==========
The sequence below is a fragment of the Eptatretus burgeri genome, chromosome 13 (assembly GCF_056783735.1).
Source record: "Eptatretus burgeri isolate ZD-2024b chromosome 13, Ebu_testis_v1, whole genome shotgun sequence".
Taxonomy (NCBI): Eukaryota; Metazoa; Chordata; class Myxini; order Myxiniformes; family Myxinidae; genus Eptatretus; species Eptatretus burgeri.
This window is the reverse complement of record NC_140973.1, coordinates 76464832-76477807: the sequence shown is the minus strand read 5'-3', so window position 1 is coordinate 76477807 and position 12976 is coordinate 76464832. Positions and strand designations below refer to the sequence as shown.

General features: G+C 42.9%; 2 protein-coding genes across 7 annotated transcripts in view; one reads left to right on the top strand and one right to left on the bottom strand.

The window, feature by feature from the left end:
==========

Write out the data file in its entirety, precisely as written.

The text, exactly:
The sequence below is a fragment of the Eptatretus burgeri genome, chromosome 13 (assembly GCF_056783735.1).
Source record: "Eptatretus burgeri isolate ZD-2024b chromosome 13, Ebu_testis_v1, whole genome shotgun sequence".
Taxonomy (NCBI): Eukaryota; Metazoa; Chordata; class Myxini; order Myxiniformes; family Myxinidae; genus Eptatretus; species Eptatretus burgeri.
This window is the reverse complement of record NC_140973.1, coordinates 76464832-76477807: the sequence shown is the minus strand read 5'-3', so window position 1 is coordinate 76477807 and position 12976 is coordinate 76464832. Positions and strand designations below refer to the sequence as shown.

General features: G+C 42.9%; 2 protein-coding genes across 7 annotated transcripts in view; one reads left to right on the top strand and one right to left on the bottom strand.

The window, feature by feature from the left end: